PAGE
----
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McCone Conservation District Letter to MT FWP on Draft Bison EIS

Submitted and mailed: September 8, 2015

McCone Conservation District is a board of seven elected officials and unit of local government mandated by state law to provide for local control of natural resource management programs and activities. (§ 76-15-102 MCA)  McCone County comprises of 1,717,120 acres including three watersheds:  the Red Water River, Prairie Elk-Wolf and Fort Peck Reservoir.  Approximately 87,573 acres or 5.1 percent lies in the 1.1 million land and water boundary acres of the Charles M Russell National Wildlife Refuge (Koontz, Sexton, Ishizaki and Ritten, 2012).

We are writing to ask that you support the “No Action” alternative being analyzed in the Draft Environmental Impact Statement: Bison Conservation and Management in Montana. Ranchers, farmers, bison producers, tribal business entities, conservation districts, county commissioners and the Montana Association of Conservation Districts have all voiced their concerns of ecologic, economic and environmental consequences of bison re-introduction in Montana. We stand with the multitude of testimonies against this action.

McCone County citizens passed An Ordinance for the Protection of Soil and Water from Wild, Free Roaming or Domestic Bison Grazing in McCone Conservation District in the 2012 General Election. Of the 1018 voters, 640 or 63% voted yes, 318 or 31% voted no and 60 or 6% abstained from voting. It reads: To enact a soil conservation and erosion prevention program for the conservation and protection of land, water, and other resources of the McCone Conservation District from the grazing of wild, free roaming and domesticated bison; encourage the use of land in accordance with its capabilities and treat it according to its needs; prevent the degradation of rangelands, cultivated lands, waterways, drainages, reservoirs and lakes; protect the tax base; protect and promote the health, safety and general welfare of the people; and ensure that soil resources are preserved for the production of food and fiber for the present and future generations of this district. This document is not about wildlife versus livestock designation, but of the conservation of natural resources. § 76-15-102 MCA gives Conservation Districts this authority.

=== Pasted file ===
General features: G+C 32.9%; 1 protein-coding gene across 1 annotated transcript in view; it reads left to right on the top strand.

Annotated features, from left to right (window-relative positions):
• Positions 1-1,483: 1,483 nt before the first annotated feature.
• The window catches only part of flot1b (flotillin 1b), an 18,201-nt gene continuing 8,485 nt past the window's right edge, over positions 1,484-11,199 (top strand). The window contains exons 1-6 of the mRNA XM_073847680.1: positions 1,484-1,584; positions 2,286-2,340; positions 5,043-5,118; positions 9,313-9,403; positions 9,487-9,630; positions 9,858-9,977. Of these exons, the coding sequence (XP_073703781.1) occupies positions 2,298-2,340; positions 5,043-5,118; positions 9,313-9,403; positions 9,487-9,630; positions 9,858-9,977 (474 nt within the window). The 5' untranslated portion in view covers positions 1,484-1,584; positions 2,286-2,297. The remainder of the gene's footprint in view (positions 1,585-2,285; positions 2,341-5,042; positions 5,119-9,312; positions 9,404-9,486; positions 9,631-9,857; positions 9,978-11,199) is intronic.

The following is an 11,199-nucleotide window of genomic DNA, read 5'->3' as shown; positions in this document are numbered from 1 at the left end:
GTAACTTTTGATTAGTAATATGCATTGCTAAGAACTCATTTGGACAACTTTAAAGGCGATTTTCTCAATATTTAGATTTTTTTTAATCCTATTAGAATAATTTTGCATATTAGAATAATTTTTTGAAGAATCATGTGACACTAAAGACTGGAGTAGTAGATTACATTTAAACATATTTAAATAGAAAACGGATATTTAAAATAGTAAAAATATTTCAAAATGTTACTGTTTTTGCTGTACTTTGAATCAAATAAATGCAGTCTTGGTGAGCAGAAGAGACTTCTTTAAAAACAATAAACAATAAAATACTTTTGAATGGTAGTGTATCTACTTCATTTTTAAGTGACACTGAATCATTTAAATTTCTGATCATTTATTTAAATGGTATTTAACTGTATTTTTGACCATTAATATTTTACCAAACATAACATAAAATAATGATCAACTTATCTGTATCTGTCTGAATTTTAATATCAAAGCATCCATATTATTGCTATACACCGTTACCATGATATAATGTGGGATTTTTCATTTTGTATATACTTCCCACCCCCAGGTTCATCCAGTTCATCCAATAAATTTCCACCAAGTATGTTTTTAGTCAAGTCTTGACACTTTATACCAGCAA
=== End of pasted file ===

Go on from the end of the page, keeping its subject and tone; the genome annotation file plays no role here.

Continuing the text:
During the public scoping progress, one of the potential locations for bison restoration discussed was the Charles M. Russell National Wildlife Refuge. The six-county area surrounding the Refuge are Fergus, Garfield, McCone, Petroleum, Phillips and Valley. The population is 25,287 residents (2008 Census) or approximately 2.6 percent of Montana’s overall population. In 2007, gross revenue for agricultural operations of this area totaled $364.7 million–$164 million from livestock, $133 million from crops and $67.7 million from other sources (Bureau of Economic Analysis, 2008). Farming and ranching are important cultural forces and the largest employer in each of those counties (Koontz et al., 2012). Agricultural interests could be negatively impacted by bison in areas near private land but the magnitude of those impacts is difficult to determine without a specific restoration site (EIS Executive Summary). U.S. Fish and Wildlife Service’s (FWS) ability to influence local economic activity and desired economic conditions will be related to its land-use decisions and associated land uses (Koontz et al., 2012).